iostream examples

Format control

The default treatment of scalar types is that integral values (except char and unsigned char) are inserted in decimal, pointers (except char* and unsigned char*) in hex, floating point types with 6 digits of precision and all without leading or trailing padding. char and unsigned char values are just inserted as single characters. char* and unsigned char* values are treated as pointers to strings (null terminated sequences of characters). The default treatment for extraction of integer types is decimal numbers with leading whitespace permitted. An optional sign (+ or -) is permitted, but without whitespace between it and the digits. Extraction is terminated by a non-digit character. Extraction for floating point types is similar except that the lexical possibilities for floating point numbers are an optional sign followed (without intervening whitespace) by a number according to C++ lexical rules.

For many purposes these defaults are adequate. When they are not, the program can do more formatting itself, or it can use the format control features of the iostream library. The examples in this subtopic use these features.

Associated with each iostream is a collection of ``format state variables'' that control the details of conversions. The most important of these is a long int value that is interpreted as a collection of bits. These bits are declared as:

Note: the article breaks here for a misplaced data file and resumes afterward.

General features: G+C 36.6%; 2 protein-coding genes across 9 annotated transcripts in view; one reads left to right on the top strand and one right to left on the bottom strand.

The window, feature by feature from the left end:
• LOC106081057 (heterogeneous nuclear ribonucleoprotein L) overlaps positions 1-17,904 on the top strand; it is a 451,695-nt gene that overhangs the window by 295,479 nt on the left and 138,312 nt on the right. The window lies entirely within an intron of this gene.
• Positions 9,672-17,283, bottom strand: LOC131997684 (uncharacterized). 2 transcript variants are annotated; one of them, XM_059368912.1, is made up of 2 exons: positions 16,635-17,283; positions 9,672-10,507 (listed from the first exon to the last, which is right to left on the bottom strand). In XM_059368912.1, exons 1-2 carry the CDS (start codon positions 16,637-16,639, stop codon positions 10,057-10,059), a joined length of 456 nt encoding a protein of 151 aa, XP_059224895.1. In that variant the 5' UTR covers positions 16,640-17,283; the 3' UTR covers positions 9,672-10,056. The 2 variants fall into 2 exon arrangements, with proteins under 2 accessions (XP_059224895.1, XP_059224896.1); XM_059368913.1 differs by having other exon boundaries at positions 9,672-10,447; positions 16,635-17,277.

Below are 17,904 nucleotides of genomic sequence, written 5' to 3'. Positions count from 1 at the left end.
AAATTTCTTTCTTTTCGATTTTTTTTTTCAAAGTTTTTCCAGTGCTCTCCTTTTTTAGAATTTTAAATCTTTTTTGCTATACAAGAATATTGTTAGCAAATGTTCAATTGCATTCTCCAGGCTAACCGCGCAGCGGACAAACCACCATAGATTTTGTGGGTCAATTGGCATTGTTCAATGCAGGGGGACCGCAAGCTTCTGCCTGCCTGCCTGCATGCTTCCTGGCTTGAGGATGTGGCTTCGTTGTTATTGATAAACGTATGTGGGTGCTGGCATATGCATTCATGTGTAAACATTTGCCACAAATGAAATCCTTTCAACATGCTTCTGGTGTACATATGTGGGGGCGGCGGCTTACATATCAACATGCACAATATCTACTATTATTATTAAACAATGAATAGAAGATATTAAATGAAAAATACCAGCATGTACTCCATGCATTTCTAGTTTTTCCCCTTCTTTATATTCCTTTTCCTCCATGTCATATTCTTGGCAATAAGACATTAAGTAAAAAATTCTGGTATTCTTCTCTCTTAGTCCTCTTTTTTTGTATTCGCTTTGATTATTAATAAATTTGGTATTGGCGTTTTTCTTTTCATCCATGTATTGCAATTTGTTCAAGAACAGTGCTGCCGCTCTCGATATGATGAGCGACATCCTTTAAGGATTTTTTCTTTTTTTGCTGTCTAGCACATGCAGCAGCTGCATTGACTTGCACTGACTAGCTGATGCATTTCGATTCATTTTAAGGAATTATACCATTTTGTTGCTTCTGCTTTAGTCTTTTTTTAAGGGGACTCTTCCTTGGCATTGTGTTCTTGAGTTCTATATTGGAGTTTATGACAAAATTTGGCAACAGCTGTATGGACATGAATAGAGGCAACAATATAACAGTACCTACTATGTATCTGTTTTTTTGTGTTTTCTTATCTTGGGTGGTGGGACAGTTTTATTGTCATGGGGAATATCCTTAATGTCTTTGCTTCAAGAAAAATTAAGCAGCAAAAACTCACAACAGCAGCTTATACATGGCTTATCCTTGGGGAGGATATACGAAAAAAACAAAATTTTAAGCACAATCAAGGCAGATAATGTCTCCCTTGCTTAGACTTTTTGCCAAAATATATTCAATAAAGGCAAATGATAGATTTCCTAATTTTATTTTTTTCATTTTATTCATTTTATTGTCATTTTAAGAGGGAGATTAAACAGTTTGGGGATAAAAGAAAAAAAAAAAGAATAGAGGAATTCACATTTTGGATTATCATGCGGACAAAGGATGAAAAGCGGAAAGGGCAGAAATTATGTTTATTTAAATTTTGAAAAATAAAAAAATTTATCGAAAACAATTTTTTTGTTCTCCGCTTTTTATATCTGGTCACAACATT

enum	{ skipws=01,	// skip whitespace on input
   	  left=02,  right=04, internal=010,
   			// padding location
   	  dec=020, oct=040, hex=0100,
   			// conversion base
   	  showbase=0200, showpoint=0400, uppercase=01000,
   			// modifiers
   	  scientific=04000, fixed=010000
   			// floating point notation
   	  } ;
These may be examined and set individually or collectively. For example, the ios::skipws controls whether leading whitespace is skipped by extractors.
   char c ;
   cin.setf(0,ios::skipws) ;	// turn off skipping
   cin >> c ;
   cin.setf(ios::skipws,ios::skipws) ;	// turn it back on

The second argument of setf indicates which bits should be set. The first indicates what values they should be set to.

Manipulators are declared (in iomanip.h) that will have an equivalent effect. The above is equivalent to:

   cin >> resetiosflags(ios::skipws)
       >> c
       >> setiosflags(ios::skipws) ;
resetiosflags resets (makes zero) the indicated bits and setiosflags sets (makes them 1) the indicated bits.

Commonly we want to save the flags (or other state variables) and restore their value later. Consider:

   long f = cin.flags() ;
   cin.setf(ios::skipws,ios::skipws) ;
   cin >> c ;
   cin.flags(f) ;

The variant of flags without an argument returns the current value. state variable The variant with an argument stores the argument into the flags state variable. This code does the same extraction as the previous code, but instead of arbitrarily leaving cin with skipping on it restores skipping to its previous status.

The pattern of member functions is repeated for other state variables. That is, if svar is some state variable, and s is a stream, then s.svar() returns the current value of the state variable and s.svar(x) stores the value x into the state variable.

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